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Real estate Tour de France II: which French cities are struggling to maintain their speed?
L’Express’ real estate special assesses the property sector of major French cities. Results diverge amongst those recuperating: while some have begun an uphill course towards recovery, others continue to struggle.
Prices remain stable in the city center, but sale quantities are decreasing. However, beyond the medieval ramparts, the opposite is true: falling prices attract more buyers, especially young families on a budget.
A new influx of first-time buyers has revived the market without increasing prices. Buyers remain picky and seek property closer to the center while still keeping one foot in the countryside, a real possibility in this garden city. This southwestern city has the added advantage of being an hour’s drive from both the ocean and the snowy slopes.
Sales are increasing very slightly in this northeastern town in the Lorraine region, while property prices continue their sustained descent. Since 2008 prices have fallen by 25% in the city center — the 17th century part of which is a UNESCO World Heritage site — and by 35% in the outer suburbs.
After two years of poor performance, sales volumes are growing again. This is in spite of prices remaining high, especially in the city center and the east of the métropole. Prices are decreasing sharply in peripheral neighborhoods and nearby communes however. Named “the most liveable city in France” by l’Express in 2012, the capital of Brittany has been investing a lot into cultivating its appeal in the last 20 years, through a multitude of urban development projects.
At a standstill:
Despite a slight recovery in activity in the Aixois property sector, performance scores are increasingly wider between areas. While the center of this southern city-commune remains attractive, with smaller property selling easily, villas on the outskirts of Aix advertised for over 450,000 euros are finding it hard to attract buyers. All over, prices remain high.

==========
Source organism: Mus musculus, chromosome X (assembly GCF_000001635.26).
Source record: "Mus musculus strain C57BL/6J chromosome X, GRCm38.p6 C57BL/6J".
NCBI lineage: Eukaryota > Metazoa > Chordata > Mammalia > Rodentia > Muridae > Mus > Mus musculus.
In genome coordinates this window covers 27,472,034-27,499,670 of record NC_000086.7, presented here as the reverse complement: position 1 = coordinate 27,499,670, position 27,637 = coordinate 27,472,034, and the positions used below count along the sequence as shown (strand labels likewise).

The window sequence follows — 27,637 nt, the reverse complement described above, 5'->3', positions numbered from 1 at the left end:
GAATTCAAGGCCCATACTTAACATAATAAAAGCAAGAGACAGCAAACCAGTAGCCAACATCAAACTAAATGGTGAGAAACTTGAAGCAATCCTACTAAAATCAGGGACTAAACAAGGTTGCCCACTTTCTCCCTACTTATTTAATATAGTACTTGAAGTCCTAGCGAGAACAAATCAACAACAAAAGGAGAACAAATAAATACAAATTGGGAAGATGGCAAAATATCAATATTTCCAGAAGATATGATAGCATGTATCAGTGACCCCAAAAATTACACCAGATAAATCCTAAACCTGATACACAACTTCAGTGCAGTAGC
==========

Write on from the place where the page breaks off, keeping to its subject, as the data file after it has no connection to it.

Lying dormant for the third consecutive year, the major university-town’s market continues to suffer, despite new property faring a little better. Prices remain high in most central districts, and despite very slight price erosions in some areas for the third year running, sales remain sporadic.
The Lillois real estate market has been hit hard by the recession, with only certain central areas being spared. The number of transactions has stagnated in the capital of the Nord-Pas de Calais region, despite prices falling slightly but steadily since 2012. On the outskirts, buyers dictate the rules with prices having dropped considerably.
Despite prices falling for the last three years, real estate transactions remain few and far between in the capital of the Lorraine region. Its many strengths — an iron and steel industry heritage kept alive through applied research and material development, sprawling public gardens earning it the nickname ‘The Green City’ and a historic center comprising one of the largest pedestrian areas in France — are not enough to revive the northeastern city’s property market.
Both prices and sales volumes continue to plummet in the capital of the Burgundy region with most transactions occurring on property costing less than 200,000 euros. Famous for its mustard and displaying a wide variety of architectural styles, the city’s historic center was listed on July 4th of this year as a UNESCO World Heritage. This hasn’t prevented prices from falling in all real estate across all areas of the Côte-d’Or department.
Despite prices falling to their lowest rates in years and many urban regeneration programs undertaken of late, the housing market continues to struggle in this southern French city. Nestled between sea and mountains on the Spanish border, nearby sand beaches and vineyards offer the capital of the Pyrénées-Orientales department the ideal living environment. Nonetheless this hasn’t sufficed to raise its real estate sector from its deep slumber.
The Normand property market enters its fourth year of low prices. Prices are falling especially along the coast, where sales of secondary residences have dropped markedly. In large cities, the price decline oscillates between 6 and 10% per year, with sharper drops in some areas: the historic center of Caen for instance — capital of the Basse-Normandie region — where property prices fell by nearly 20% last year.
Feature photo: Wikimedia Commons / Steve F